Students began arriving at my office, curious, asking to see the journal. We let them in, of course, and once when I was coming in from lunch duty I found my secretary and a half circle of students gathered around the table in my office peering down at Clement Arbuthnot’s messy scrawl.
But not everyone could make time to see the artifacts in person, so I posted images of the find on Instagram. This seemed the best way to get the story out to students without broadcasting on any of our official school social media. It also gave me the opportunity to measure out the story, a few pages a day, which (I hoped) added to the suspense. It might also give students more incentive to read closely (the English teacher I was will never die) I thought and buy time for my student artist to finish the map, which was not quite done. It was close, my young cartographer assured me, but not yet ready. I’d seen her work and knew it would be worth the wait.
Mr. Reed’s 8th grade science class dove in on the challenge together. He borrowed the journal and the copy of Walter Scott and projected them with a document camera for everyone to see. I wandered down to see how things were going, and found engaged students leaning in to decipher the handwriting, pouring through The Pirate, and talking about the riddle at hand.
“I’m letting them discover on their own,” Mr. Reed told me, smiling. He’d noticed the date the journal had been discovered and the date of the final entry. Clever fellow, he was in the know.
I hadn’t expected anyone to be so organized, or jump over my slow delivery of the journal. If they worked together they could have the location of the map before we had the map in that location. My watch told me they had 45 minutes left in class.
It was no time to panic; it was time to improvise.
Fifteen minutes after I’d left the room I heard the pack of them in the hallway, swaggering like pirates, giggling like 8th graders. They were on the right track, and our map wasn’t yet safely stowed.
I ducked into my office and fashioned a stopgap. Using the back of an old manilla envelope, I scratched out a message in braille, hoping the dots might confuse them long enough to buy some time.
My thought was that when they translated it, if they could before the end of the period, it would add another layer to the story, piquing their interest and extending the search.
Translated it read: “I moved Dad’s map to the new building”
That, I figured, might get them puzzling.
I stapled the note to the top of the eventual hiding place planned for the map, a nook beneath the lowest built in wooden shelf in the closet in the main office.
The murmur of the pirate horde faded away. Doppler effect. The bell rang to end the period. I figured the absence of the map had survived the day.
At lunch three girls asked if they could see inside the boiler room, one of the least altered corners of campus. They were exploring their school in a way they never had.
The next day at teacher who was in the know asked about the name. “Is it another clue?” she asked. I must have looked confused. “Arrr! But, not,” she said with a smile. How I wish I’d thought of that.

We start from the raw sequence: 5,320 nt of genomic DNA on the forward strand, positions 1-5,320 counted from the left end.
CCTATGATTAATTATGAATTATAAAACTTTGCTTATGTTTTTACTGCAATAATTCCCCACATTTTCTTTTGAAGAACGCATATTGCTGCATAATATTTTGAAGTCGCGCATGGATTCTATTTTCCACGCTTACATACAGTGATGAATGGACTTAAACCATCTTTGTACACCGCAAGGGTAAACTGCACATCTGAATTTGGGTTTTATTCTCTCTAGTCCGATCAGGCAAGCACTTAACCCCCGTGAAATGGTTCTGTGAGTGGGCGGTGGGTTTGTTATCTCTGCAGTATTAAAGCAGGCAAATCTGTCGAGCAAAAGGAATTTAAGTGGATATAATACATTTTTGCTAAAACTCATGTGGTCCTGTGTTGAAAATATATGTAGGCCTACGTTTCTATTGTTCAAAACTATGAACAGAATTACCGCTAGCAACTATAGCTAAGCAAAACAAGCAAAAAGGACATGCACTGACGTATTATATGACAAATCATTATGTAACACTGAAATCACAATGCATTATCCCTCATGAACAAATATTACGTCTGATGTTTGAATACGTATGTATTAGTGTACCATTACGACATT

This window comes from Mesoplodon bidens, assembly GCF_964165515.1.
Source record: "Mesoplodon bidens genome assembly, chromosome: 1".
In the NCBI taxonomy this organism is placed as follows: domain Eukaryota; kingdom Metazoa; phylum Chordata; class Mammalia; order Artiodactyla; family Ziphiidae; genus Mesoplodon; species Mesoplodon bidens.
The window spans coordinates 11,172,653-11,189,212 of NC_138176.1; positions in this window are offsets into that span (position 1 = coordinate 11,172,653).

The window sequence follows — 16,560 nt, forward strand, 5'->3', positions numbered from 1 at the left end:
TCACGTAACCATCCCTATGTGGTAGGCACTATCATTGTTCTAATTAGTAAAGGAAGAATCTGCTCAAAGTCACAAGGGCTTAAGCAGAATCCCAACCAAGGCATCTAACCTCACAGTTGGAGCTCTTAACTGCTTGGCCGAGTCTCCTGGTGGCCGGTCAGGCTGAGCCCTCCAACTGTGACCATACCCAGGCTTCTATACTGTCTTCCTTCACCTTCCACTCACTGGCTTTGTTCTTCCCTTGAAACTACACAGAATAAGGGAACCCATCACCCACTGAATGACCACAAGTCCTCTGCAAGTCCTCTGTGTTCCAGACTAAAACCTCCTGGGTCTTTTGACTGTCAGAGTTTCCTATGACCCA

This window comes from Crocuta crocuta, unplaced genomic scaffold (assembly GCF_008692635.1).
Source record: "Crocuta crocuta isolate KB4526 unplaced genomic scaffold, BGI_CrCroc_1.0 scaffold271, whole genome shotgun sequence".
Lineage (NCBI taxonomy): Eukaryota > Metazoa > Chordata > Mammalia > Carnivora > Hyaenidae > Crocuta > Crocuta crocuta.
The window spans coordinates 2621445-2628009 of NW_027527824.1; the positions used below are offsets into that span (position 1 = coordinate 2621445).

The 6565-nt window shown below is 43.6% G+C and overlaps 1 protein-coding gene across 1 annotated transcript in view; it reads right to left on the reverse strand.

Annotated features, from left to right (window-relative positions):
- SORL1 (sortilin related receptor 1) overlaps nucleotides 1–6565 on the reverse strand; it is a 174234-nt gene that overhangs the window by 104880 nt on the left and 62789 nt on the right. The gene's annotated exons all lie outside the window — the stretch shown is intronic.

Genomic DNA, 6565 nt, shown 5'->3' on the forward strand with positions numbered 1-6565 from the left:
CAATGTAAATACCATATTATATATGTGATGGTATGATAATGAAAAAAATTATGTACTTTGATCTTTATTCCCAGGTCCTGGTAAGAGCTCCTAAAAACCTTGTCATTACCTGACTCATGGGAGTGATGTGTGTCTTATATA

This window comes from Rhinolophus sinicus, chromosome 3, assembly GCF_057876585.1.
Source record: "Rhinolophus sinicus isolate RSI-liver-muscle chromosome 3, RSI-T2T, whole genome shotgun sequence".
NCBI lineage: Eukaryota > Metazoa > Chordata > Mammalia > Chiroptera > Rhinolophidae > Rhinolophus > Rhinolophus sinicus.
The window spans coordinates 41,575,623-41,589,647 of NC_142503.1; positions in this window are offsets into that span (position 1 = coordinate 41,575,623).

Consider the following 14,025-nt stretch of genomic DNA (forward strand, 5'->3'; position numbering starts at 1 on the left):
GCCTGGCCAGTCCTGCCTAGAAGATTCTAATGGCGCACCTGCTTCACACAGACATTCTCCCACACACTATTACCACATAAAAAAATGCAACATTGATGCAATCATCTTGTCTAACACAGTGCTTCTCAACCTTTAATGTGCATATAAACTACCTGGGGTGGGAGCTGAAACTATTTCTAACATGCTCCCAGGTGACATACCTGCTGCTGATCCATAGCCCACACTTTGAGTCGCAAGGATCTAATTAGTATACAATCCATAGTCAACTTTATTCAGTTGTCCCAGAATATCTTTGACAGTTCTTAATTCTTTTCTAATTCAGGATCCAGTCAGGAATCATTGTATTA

Lunchtime and study halls became times for investigation, and a steady stream of students made their way to my office to page through the journal and the copy of Scott. Some cross referenced historical information online as they came across names, places, and events mentioned by Clement Arbuthnot. This was not an assignment, but their curiosity had them researching.
I remembered Mr. Reed’s line: “I’m letting them discover.”
I also thought about how great it was to have students in my office for something fun. Too often a trip to the principal’s office is accompanied by a sinking feeling, tears, or anxiety. But these students brought anticipation, curiosity, and a sense of adventure. They were also learning that the principal’s office isn’t some sacrosanct retreat, but should be a place where students are welcome and can laugh, talk, and be themselves.
During one period, when five students were crowded around the table in my office bouncing ideas off one another, a girl straightened up, laughed aloud, and said to her friend: “Good thing we go to ACMA. If we didn’t, life would be so…” She paused, looking for the word, then relaxed her shoulders, smiled, and said: “…so different.”
I thought I knew what she meant.
Friday saw the final installment of the journal to Instagram and left students with a weekend to think through the story and the code. Throughout the week a few theories had been put forward: SWS was compass directions, SWS had something to do with streets. At least one group of students figured out that SWS could be Sir Walter Scott, and that the numbers afterward had something to do with pages, lines, and words.
They. Were. So. Close.
But the day ended without anyone discovering the map.
Mystery hung in the air over the weekend, and I like to believe that pirates, buried treasure, and school history worked their way into conversations around kitchen tables, on trips to the store, and maybe even on a date or two.
I posted a “transcription” of Clement Arbuthnot’s journal online on Saturday night, giving everyone an even chance at connecting with the story. A few people downloaded the PDF, and I wondered what they might come to campus thinking.
That desire to know, to put together the clues and understand, so important to what we do as educators (no matter the subject we teach) was weaving through the collective conscious of our school in an unconventional way, and students seemed to be having fun.
It’s hard not to like a treasure hunt.